This all started happening when we got a report from a local fisherman in early September of many Humpback Whales near Point Sur. We travelled South of Monterey and Carmel Bay to Point Sur and what we saw simply astounded us. There were groups of 15 to 25 whales in feeding aggregations with hundreds of California Sea Lions, the sea churning with life as they all came to the surface to breathe together, surrounded by gulls and shearwaters, then they all dove down together leaving the sea birds at the surface. This apparently cooperative feeding aggregation is fascinating in itself, we have not observed Humpbacks feeding with groups of sea lions in Monterey.

Ever since we have been seeing literally hundreds of Humpbacks. Every day since September 3rd we have seen over 50 whales almost every day, with peaks over 200. Though we are unable to take ID photos of every whale, we have been seeing many blows or the exhaled breath of whales in the distance while identifying the whales that are nearby. Some of the whales we have seen are ones that we spotted that first day, like “Shred” a very distinct female Humpback Whale with a severely scared and mangled fluke. Other flukes are more subtly distinct, but Shred stands out (see if you can pick her out in the video).
All Humpback Whales can be identified by the markings on the underside of their flukes or tail. Shred's tail is very distinct and has been seen in the feeding season in Monterey many years. However the differences in other Humpback flukes can very subtle, like tails that are all black. We can still tell them apart by looking at the variation in the bumps and ridges on the trailing edge of the tail.

All Humpback Whales can be identified by the markings on the underside of their flukes or tail. Shred’s tail is very distinct, and she has been seen in the feeding season in Monterey many years. However the differences in other Humpback flukes can very subtle, like tails that are all black. We can still tell them apart by looking at the variation in the bumps and ridges on the trailing edge of the tail.

On October 16th I had an amazing opportunity to stay out late with Nancy. That evening as the sun began to set Nancy called out “Look out for the flukes! See if you can get a sunset shot with a tail!” So as she diligently positioned the boat, maneuvering the boat at a safe distance from the whales, we saw several humpbacks between us and the setting sun. After taking ID photos for hours it was fun way to end the day, looking for a good glamour shot. As a biologist of course I am thrilled to see so many whales here to feed, the abundance of a recovering species. But as an artist I relish the opportunity to see such beautiful creatures, especially in such aesthetic conditions. I was very lucky to capture the image of a Humpback diving with the water pouring off of its flukes catching the last rays of light while two other whales started to dive in the background, their last breath at the surface still lingering and hitting the sun in a splash of color (seen at the top of this article). When I got around to sorting through my photos a couple days later I saw the image near the end of the batch for the day and thought it was a nice sunset and the effect with the water was cool. I didn’t really think much of it until after I posted it to Facebook when people got so excited about the image!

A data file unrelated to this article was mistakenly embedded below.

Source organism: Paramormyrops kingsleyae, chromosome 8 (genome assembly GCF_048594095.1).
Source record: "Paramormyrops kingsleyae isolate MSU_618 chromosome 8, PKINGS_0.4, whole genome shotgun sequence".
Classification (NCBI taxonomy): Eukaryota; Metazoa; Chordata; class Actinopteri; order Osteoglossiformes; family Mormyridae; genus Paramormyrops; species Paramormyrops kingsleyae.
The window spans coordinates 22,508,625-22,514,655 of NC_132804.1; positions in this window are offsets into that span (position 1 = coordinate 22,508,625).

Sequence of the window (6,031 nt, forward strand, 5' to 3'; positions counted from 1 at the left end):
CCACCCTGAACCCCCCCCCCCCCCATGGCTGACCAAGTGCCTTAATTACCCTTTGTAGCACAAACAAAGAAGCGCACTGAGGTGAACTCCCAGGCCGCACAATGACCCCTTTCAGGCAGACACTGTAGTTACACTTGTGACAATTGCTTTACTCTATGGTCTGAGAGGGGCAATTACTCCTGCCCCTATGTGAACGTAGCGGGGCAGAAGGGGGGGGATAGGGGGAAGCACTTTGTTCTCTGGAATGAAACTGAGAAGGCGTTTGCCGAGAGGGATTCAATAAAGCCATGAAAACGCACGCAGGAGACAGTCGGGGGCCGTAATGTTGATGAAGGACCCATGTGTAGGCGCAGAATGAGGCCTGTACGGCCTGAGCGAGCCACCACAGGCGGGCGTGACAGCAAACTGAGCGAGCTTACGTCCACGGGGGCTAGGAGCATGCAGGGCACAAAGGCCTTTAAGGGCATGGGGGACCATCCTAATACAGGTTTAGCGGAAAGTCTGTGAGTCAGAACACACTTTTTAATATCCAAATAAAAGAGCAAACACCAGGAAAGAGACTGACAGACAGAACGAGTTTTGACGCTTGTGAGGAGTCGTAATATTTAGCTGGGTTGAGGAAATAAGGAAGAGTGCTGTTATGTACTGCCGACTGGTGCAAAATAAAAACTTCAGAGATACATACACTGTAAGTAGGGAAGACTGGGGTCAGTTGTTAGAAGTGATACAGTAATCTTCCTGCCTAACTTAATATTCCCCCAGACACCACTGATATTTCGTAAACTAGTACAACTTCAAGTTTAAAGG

I personally hope that this image and so many others that have come out of Monterey Bay this year can help to raise awareness about these remarkable whales and their continuing recovery. Humpbacks are one of the most active species at the surface, famous for their incredible breaching. But they have a whole host of other incredible behaviors, including lunge feeding at the surface, spy hopping, using their long pectoral fins to slap the water, throwing their tails, rolling, diving, jumping, blowing bubbles, and so much more. What is important to me is the story of the science behind the whales and why they are here in such abundance, and hopefully they will continue to thrive. If you get a chance to go whale watching I highly recommend it, you never know what you will see. Even seeing a whale’s blow always takes my breath away.
~Katie Dunbar
For more information, photos, and videos about Monterey Bay Whale Watch check out our Facebook Page!
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One comment on “Humpback Comeback: Species Recovery in Monterey Bay and the Pacific

  1. […] Humpback Comeback: Species Recovery in Monterey Bay and the Pacific (bohemianbiology.wordpress.com) […]